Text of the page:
5. Architects can lead collaborative teams by thinking like other team members, anticipating their concerns and questions before they arise.
Architects see through other’s eyes, empathize and understand what is important to others. They have both deep skills and wide wingspan breadth. Architects are the only entity who serve not only the paying but non-paying client (society-at-large.) In trying to predict the consequences for any course of action, the architect needs to anticipate the responses of each of the integrated team members. To do this, an architect must know enough about each discipline to negotiate and synthesize competing demands.

6. Architects don’t lead collaborative teams because of their specialized skills, technology know-how, or privileged knowledge, but rather because of their comfort with ambiguity and uncertainty.
Architects are best suited to lead collaborative teams by being able to extrapolate from incomplete information, and won’t let the lack of complete information stop them from moving forward.
   

Randy Deutsch’s “How We Can Make Collaboration Work:  How architects can decentralize rather than be marginalized”
Jan-Feb 2014  Design Intelligence journal

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Revit – Annotation (Weld Symbol)

January 26, 2014

I’ve just added a “Weld Symbol” annotation to the A.I. Dropbox.

You can access it by requesting to be added to the A.I. drop box here (http://www.arch-intel.info/contact.html).

The family link, “How to Use” descriptive and Weld Symbols legend can be found here, http://www.arch-intel.info/revit-families.html

The Youtube I posted on this family can be directly accessed here, http://www.youtube.com/watch?v=P81CUAJJPMA&feature=youtu.be

Although we don’t do much in the way of welding, as architects, the complexity of these symbols can be a graphic pain-in-the-backside when we do need to make these callouts.  Hopefully this little gem will make that process a little easier.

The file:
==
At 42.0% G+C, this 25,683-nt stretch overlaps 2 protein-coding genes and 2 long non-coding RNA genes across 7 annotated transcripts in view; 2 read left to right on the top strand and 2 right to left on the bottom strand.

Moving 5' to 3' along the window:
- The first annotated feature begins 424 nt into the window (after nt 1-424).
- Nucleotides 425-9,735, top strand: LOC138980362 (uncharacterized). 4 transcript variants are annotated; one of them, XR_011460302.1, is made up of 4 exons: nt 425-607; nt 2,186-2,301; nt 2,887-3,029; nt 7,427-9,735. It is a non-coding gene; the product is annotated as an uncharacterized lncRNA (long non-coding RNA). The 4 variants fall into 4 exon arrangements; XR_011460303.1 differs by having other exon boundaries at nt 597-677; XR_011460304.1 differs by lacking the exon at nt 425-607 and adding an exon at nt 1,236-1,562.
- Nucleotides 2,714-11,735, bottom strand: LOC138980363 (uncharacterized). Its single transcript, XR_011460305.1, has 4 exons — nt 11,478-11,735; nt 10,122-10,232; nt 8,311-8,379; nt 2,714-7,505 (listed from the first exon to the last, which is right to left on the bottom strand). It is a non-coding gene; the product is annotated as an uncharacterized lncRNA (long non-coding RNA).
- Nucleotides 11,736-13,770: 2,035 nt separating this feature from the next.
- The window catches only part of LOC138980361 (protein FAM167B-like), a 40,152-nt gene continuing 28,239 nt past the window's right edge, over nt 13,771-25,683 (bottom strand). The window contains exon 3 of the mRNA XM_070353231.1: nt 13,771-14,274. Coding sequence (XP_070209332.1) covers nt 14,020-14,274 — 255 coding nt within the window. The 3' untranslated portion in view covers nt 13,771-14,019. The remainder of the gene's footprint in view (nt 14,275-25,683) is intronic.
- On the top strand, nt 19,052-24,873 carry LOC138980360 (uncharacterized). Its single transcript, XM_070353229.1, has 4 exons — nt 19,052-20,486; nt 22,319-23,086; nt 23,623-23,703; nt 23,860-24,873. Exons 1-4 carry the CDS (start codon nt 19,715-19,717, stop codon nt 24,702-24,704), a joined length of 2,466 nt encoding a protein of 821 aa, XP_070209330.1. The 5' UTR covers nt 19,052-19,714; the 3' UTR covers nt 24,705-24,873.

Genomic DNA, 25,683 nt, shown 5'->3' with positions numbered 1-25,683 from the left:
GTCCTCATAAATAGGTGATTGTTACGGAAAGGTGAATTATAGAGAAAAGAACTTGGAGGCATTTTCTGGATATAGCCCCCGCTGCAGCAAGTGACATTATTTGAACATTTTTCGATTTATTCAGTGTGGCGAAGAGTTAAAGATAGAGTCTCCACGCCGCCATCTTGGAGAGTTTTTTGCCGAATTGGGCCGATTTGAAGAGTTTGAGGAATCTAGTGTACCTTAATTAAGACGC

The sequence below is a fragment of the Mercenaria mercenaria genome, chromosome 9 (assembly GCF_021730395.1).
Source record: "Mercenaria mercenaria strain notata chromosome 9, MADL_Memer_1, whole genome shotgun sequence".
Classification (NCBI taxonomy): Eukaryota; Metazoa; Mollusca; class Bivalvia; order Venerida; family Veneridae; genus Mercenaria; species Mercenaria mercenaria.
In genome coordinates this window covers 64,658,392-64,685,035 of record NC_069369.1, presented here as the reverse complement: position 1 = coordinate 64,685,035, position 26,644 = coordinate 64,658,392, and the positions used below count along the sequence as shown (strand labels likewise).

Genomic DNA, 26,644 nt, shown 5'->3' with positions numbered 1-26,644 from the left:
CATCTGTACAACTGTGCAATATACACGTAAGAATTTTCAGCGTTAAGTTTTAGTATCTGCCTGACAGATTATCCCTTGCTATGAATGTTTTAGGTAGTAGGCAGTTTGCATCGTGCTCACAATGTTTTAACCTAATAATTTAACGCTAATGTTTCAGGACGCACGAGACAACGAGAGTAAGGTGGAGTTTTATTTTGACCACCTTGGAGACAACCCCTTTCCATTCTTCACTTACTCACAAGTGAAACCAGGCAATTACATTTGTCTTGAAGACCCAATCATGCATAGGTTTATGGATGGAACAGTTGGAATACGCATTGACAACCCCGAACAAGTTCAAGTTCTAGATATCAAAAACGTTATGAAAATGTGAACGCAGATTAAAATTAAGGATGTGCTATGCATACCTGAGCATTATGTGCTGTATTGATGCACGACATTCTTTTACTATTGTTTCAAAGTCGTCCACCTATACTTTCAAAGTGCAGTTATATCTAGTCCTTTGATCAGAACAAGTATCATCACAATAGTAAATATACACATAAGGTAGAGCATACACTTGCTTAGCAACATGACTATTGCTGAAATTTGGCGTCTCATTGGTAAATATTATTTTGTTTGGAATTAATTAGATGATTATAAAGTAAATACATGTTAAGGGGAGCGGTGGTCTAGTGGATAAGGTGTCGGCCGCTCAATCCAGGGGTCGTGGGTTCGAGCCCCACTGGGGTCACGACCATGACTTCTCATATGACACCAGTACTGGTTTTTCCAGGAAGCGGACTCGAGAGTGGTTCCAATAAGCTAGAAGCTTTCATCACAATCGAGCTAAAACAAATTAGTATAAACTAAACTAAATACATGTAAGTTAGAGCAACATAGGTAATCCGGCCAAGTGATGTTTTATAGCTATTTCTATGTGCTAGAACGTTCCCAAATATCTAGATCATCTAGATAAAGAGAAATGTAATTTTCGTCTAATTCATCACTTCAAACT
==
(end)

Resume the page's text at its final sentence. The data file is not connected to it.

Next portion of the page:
Cheers to Detailing
Carl

 

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3DA Systems – 3D PDF Converter Product review.

January 25, 2014

Just posted a review of this product at Arch-Intel you might want to check out.

The 3D PDF Converter for Revit works as an add-0n and has great potential.

On a simple, new project the program would probably work fine but I hit the performance wall in a number of areas that proved to be shortcomings of the application.

If you group elements in your model, use phases (existing / new) or want to have nested families processed in your 3D PDF then you’ll need to wait for the upgrade.

Expanded review and comparison image in the review link.

Not so 3PDF’d
Carl

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Jobs Posting

January 18, 2014

It’s nice to know employment opportunities are picking up.  If you have Revit or Civil 3D skills and are looking for a job you should probably check out these positions.  I received these within the last 3 days of this posting date.

Tucson, Arizona: STG Design, is looking for some additional help.  They are looking for a full time employee, Revit proficiency is critical, with at least a few years of experience, mostly dealing with commercial and multifamily residential.  Please contact Leon Westerbeck with STG Design (River and Campbell).  They are looking for help pretty quick.

Leon Westerbeck
lwesterbeck@stgdesign.com
520.577.9511
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Phoenix, Arizona / Albuquerque, New Mexico: We are currently looking for a couple of open positions- a Civil technical specialist here in Phoenix and one in Albuquerque in addition to a Support person. Don Kapetanovic is the hiring manager. He also provided a link below which highlights the jobs.

http://cadsoft-consult.com/about-cadsoft-consulting/2-uncategorised/265-eni-technical-consultant

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Tucson, Arizona: Revit modeler/project coordinator/job captain. Right now, it’s temporary work, a 4 month project for the University of Arizona, but it could end up being longer.  Contact Dave Diebold at DesignBuild Collaborative 520.792.0873

Best of Luck
Carl

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Rendering vs Presentation

November 15, 2013

Steven C. Shell, Architect:

Thank you Randall!

Originally posted on Archvision's Blog:

Images courtesy of Steven Shell (http://scshell.wordpress.com/)

For years we considered RPC a “rendering” tool, designed to help create photorealistic imagery quickly and easily.  Photorealism was at the core of our DNA.  How deep? The “P” in RPC stands for “Photorealistic” (RPC = Rich Photorealistic Content)! Our ongoing observations of how imagery is created has led us to a broader definition of where and how our products are (or could be) used.  Many more people are creating “Presentations” as opposed to “Renderings”.  What’s the difference?  I think it has less to do with the technical definition than it does the workflow.  In the early days of design visualization someone created a 3D model and then created “renderings” in specialized software like 3dsMax where materials and lighting were painstakingly added to produce an image.  The workflow looked something like 2D Cad > 3D Model > Materials > Lighting > Rendering  where multiple…